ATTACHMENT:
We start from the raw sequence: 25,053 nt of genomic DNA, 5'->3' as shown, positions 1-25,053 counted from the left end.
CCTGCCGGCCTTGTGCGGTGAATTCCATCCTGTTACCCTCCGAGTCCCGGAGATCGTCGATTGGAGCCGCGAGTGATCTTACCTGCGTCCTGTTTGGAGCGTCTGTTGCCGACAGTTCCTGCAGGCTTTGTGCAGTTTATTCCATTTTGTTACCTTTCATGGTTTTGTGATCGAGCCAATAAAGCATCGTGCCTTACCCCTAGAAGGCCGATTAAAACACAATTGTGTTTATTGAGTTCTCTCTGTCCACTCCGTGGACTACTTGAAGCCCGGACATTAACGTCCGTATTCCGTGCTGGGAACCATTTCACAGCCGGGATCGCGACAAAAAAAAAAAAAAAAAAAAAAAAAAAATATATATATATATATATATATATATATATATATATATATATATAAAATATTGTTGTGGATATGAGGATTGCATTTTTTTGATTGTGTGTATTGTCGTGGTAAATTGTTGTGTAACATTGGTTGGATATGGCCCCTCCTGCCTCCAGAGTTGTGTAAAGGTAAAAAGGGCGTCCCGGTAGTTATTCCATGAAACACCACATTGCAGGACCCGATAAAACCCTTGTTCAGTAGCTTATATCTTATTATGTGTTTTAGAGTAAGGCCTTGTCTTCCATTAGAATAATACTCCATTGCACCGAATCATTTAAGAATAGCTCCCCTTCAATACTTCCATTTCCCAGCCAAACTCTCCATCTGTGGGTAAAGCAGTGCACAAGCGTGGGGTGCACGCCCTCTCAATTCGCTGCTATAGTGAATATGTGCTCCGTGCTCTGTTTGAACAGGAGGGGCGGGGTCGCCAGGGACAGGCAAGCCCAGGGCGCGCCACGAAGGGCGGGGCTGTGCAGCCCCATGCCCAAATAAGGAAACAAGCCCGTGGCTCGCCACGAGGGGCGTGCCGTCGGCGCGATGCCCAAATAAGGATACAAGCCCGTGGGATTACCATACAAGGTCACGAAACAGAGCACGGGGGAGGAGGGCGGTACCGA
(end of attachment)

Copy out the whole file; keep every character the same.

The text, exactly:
We start from the raw sequence: 25,053 nt of genomic DNA, 5'->3' as shown, positions 1-25,053 counted from the left end.
CCTGCCGGCCTTGTGCGGTGAATTCCATCCTGTTACCCTCCGAGTCCCGGAGATCGTCGATTGGAGCCGCGAGTGATCTTACCTGCGTCCTGTTTGGAGCGTCTGTTGCCGACAGTTCCTGCAGGCTTTGTGCAGTTTATTCCATTTTGTTACCTTTCATGGTTTTGTGATCGAGCCAATAAAGCATCGTGCCTTACCCCTAGAAGGCCGATTAAAACACAATTGTGTTTATTGAGTTCTCTCTGTCCACTCCGTGGACTACTTGAAGCCCGGACATTAACGTCCGTATTCCGTGCTGGGAACCATTTCACAGCCGGGATCGCGACAAAAAAAAAAAAAAAAAAAAAAAAAAAATATATATATATATATATATATATATATATATATATATATATATAAAATATTGTTGTGGATATGAGGATTGCATTTTTTTGATTGTGTGTATTGTCGTGGTAAATTGTTGTGTAACATTGGTTGGATATGGCCCCTCCTGCCTCCAGAGTTGTGTAAAGGTAAAAAGGGCGTCCCGGTAGTTATTCCATGAAACACCACATTGCAGGACCCGATAAAACCCTTGTTCAGTAGCTTATATCTTATTATGTGTTTTAGAGTAAGGCCTTGTCTTCCATTAGAATAATACTCCATTGCACCGAATCATTTAAGAATAGCTCCCCTTCAATACTTCCATTTCCCAGCCAAACTCTCCATCTGTGGGTAAAGCAGTGCACAAGCGTGGGGTGCACGCCCTCTCAATTCGCTGCTATAGTGAATATGTGCTCCGTGCTCTGTTTGAACAGGAGGGGCGGGGTCGCCAGGGACAGGCAAGCCCAGGGCGCGCCACGAAGGGCGGGGCTGTGCAGCCCCATGCCCAAATAAGGAAACAAGCCCGTGGCTCGCCACGAGGGGCGTGCCGTCGGCGCGATGCCCAAATAAGGATACAAGCCCGTGGGATTACCATACAAGGTCACGAAACAGAGCACGGGGGAGGAGGGCGGTACCGA